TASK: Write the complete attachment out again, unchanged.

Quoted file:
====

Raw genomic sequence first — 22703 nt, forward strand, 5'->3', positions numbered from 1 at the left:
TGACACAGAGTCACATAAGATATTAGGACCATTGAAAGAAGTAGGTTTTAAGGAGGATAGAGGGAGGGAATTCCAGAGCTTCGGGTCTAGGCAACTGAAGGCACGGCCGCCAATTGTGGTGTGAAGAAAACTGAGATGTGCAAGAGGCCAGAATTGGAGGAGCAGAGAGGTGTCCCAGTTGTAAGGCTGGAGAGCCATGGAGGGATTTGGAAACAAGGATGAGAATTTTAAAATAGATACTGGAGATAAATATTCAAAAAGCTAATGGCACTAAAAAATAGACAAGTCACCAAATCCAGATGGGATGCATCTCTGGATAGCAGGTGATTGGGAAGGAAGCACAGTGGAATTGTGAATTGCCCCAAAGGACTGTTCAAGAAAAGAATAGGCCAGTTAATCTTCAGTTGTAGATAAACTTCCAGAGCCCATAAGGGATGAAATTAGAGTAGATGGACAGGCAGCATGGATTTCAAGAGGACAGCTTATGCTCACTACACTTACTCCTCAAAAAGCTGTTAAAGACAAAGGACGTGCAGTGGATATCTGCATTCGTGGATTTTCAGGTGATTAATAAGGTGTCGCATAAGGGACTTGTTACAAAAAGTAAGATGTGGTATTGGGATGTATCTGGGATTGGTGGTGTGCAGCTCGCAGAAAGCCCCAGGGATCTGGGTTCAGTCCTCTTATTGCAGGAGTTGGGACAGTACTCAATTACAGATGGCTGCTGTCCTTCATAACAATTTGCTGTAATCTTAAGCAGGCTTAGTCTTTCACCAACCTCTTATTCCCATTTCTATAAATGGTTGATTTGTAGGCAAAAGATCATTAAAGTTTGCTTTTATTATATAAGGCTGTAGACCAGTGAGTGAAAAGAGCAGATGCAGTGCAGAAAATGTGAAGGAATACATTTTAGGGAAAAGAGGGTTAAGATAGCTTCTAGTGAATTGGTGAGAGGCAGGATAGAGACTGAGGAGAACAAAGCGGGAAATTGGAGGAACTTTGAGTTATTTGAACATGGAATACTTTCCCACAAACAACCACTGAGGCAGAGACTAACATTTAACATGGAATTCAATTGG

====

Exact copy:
Raw genomic sequence first — 22703 nt, forward strand, 5'->3', positions numbered from 1 at the left:
TGACACAGAGTCACATAAGATATTAGGACCATTGAAAGAAGTAGGTTTTAAGGAGGATAGAGGGAGGGAATTCCAGAGCTTCGGGTCTAGGCAACTGAAGGCACGGCCGCCAATTGTGGTGTGAAGAAAACTGAGATGTGCAAGAGGCCAGAATTGGAGGAGCAGAGAGGTGTCCCAGTTGTAAGGCTGGAGAGCCATGGAGGGATTTGGAAACAAGGATGAGAATTTTAAAATAGATACTGGAGATAAATATTCAAAAAGCTAATGGCACTAAAAAATAGACAAGTCACCAAATCCAGATGGGATGCATCTCTGGATAGCAGGTGATTGGGAAGGAAGCACAGTGGAATTGTGAATTGCCCCAAAGGACTGTTCAAGAAAAGAATAGGCCAGTTAATCTTCAGTTGTAGATAAACTTCCAGAGCCCATAAGGGATGAAATTAGAGTAGATGGACAGGCAGCATGGATTTCAAGAGGACAGCTTATGCTCACTACACTTACTCCTCAAAAAGCTGTTAAAGACAAAGGACGTGCAGTGGATATCTGCATTCGTGGATTTTCAGGTGATTAATAAGGTGTCGCATAAGGGACTTGTTACAAAAAGTAAGATGTGGTATTGGGATGTATCTGGGATTGGTGGTGTGCAGCTCGCAGAAAGCCCCAGGGATCTGGGTTCAGTCCTCTTATTGCAGGAGTTGGGACAGTACTCAATTACAGATGGCTGCTGTCCTTCATAACAATTTGCTGTAATCTTAAGCAGGCTTAGTCTTTCACCAACCTCTTATTCCCATTTCTATAAATGGTTGATTTGTAGGCAAAAGATCATTAAAGTTTGCTTTTATTATATAAGGCTGTAGACCAGTGAGTGAAAAGAGCAGATGCAGTGCAGAAAATGTGAAGGAATACATTTTAGGGAAAAGAGGGTTAAGATAGCTTCTAGTGAATTGGTGAGAGGCAGGATAGAGACTGAGGAGAACAAAGCGGGAAATTGGAGGAACTTTGAGTTATTTGAACATGGAATACTTTCCCACAAACAACCACTGAGGCAGAGACTAACATTTAACATGGAATTCAATTGG